Dave is frightened of flying. In an airplane he gets nervous and thinks about the plane crashing.
Amy avoids going to the dentist. She becomes apprehensive, fears the pain and is embarrassed by her nervousness. She feels that she must do whatever the dentist says, whether she understands it or not.
John fears public speaking. He worries for weeks before a talk, can’t sleep the night before and rehearsing doesn’t help his confidence. He tries to get out of giving talks if at all possible.
These people suffer from phobias, irrational fears and avoidance of certain objects or situations. Phobias may be of places and things (such as heights), of people (such as social gatherings), or even of oneself (agoraphobia is a fear of one’s own feelings of anxiety).
Learning to Be Afraid
Phobias are irrational, which means people may be afraid even though the fear doesn’t make sense to them. For example, someone may fear a dog even though the dog acts tame and friendly.
Phobias frequently begin with a frightening experience. A child bitten by a dog, for instance, may fear dogs afterwards—at least temporarily. We also can learn to fear by watching bad things happen to others, and by being around people who are themselves fearful.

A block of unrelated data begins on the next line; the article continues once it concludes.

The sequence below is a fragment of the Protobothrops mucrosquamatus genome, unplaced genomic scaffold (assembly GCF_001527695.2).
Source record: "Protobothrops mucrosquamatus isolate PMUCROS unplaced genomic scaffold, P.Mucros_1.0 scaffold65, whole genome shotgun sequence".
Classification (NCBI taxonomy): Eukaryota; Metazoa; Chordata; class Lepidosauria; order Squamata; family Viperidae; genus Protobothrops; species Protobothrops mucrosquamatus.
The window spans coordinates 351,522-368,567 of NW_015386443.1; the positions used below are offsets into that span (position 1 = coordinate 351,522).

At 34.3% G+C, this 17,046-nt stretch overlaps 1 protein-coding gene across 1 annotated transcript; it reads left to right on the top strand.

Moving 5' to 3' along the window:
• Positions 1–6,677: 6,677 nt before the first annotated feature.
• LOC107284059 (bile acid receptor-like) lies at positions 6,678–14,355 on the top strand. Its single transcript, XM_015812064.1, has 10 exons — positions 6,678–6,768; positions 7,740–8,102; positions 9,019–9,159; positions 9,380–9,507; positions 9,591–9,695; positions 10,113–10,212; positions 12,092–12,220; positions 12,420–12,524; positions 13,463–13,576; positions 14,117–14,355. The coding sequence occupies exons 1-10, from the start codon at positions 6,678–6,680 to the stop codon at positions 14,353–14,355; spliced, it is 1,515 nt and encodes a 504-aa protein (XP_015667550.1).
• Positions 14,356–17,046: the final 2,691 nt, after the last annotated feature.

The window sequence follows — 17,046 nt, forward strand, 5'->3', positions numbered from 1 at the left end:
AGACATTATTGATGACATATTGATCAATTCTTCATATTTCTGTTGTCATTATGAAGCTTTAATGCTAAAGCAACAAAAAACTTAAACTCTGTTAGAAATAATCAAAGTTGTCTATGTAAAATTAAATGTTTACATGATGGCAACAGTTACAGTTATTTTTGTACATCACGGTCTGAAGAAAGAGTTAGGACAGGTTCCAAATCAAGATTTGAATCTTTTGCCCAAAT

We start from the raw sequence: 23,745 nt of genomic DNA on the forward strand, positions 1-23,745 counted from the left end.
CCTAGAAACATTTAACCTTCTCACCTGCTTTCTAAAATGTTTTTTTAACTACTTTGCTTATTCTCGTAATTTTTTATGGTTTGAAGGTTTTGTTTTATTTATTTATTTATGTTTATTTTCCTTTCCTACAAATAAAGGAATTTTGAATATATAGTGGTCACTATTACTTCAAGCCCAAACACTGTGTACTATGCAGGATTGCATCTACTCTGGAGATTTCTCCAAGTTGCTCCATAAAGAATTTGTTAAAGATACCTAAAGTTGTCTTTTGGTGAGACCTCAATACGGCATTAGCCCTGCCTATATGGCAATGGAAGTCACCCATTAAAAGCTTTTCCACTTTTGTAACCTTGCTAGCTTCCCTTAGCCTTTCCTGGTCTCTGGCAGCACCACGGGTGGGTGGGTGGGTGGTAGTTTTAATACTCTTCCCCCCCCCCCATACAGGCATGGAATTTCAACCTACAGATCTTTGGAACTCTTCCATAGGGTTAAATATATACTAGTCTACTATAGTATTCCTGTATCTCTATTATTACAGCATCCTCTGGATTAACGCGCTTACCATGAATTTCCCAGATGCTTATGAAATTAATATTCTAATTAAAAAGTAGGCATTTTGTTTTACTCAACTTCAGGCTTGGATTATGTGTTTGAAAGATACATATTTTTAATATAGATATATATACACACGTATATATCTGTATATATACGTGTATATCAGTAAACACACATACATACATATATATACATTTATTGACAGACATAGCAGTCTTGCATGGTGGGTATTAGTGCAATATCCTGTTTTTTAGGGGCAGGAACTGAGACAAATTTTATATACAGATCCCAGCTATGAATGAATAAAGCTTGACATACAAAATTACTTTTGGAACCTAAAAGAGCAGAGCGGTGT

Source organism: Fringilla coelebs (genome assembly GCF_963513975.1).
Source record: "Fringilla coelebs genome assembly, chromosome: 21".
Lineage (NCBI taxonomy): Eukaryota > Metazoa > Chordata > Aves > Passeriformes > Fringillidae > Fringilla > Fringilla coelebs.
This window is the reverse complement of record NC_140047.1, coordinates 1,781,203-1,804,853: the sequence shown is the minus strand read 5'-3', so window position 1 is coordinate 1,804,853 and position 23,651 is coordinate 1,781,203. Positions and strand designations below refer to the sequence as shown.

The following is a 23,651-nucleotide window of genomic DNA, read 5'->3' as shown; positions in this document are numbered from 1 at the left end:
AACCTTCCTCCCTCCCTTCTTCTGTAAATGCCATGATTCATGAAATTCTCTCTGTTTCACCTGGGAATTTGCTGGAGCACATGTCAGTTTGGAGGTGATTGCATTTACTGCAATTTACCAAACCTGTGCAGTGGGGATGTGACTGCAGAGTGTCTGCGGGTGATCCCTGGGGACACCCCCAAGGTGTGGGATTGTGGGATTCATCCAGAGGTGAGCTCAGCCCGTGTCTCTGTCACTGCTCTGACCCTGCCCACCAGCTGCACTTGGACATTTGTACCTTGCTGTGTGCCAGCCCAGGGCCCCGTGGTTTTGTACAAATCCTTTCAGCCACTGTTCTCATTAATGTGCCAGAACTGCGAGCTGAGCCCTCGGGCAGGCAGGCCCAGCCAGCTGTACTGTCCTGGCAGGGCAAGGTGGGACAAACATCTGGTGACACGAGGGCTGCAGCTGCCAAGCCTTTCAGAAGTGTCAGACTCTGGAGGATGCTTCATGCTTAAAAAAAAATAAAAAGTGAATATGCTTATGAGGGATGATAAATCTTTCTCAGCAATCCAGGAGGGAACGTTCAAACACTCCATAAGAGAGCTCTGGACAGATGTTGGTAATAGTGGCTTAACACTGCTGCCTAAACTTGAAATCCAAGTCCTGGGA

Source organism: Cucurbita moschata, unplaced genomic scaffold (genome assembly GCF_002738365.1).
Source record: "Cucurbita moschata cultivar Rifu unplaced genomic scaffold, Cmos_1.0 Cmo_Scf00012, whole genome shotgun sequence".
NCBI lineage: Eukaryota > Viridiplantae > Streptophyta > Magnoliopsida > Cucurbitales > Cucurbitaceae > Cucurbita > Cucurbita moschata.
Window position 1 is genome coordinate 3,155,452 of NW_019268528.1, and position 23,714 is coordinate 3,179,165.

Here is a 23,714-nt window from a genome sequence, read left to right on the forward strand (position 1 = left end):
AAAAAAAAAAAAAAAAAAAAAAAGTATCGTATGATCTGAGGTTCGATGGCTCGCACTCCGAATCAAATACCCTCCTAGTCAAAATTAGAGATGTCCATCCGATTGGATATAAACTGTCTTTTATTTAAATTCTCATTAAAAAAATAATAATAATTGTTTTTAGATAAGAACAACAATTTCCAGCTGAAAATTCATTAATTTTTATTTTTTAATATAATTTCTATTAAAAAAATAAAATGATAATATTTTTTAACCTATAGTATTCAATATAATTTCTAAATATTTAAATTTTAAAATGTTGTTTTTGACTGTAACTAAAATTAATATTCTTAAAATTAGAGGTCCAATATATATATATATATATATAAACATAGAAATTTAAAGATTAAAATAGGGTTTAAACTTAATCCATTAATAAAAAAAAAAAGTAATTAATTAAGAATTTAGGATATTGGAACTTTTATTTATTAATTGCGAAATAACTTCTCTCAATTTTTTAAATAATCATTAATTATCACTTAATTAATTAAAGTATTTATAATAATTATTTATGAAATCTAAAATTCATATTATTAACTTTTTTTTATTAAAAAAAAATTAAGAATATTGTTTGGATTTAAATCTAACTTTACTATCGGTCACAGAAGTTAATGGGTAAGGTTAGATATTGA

In general, avoidance and worry will increase the fear, while reassuring experiences will help a person become less fearful.
Phobias are among the easiest to treat of psychological problems. Even if the fear is severe, the treatment can be fairly brief. In fact, we often can reduce or eliminate a phobia ourselves if we go about it properly.
The two main principles of phobia treatment come from common sense notions. If you fall off a horse:
1. Get back on right away so you don’t develop a fear of horses; or
2. Practice approaching the horse and riding a little at a time to get used to it.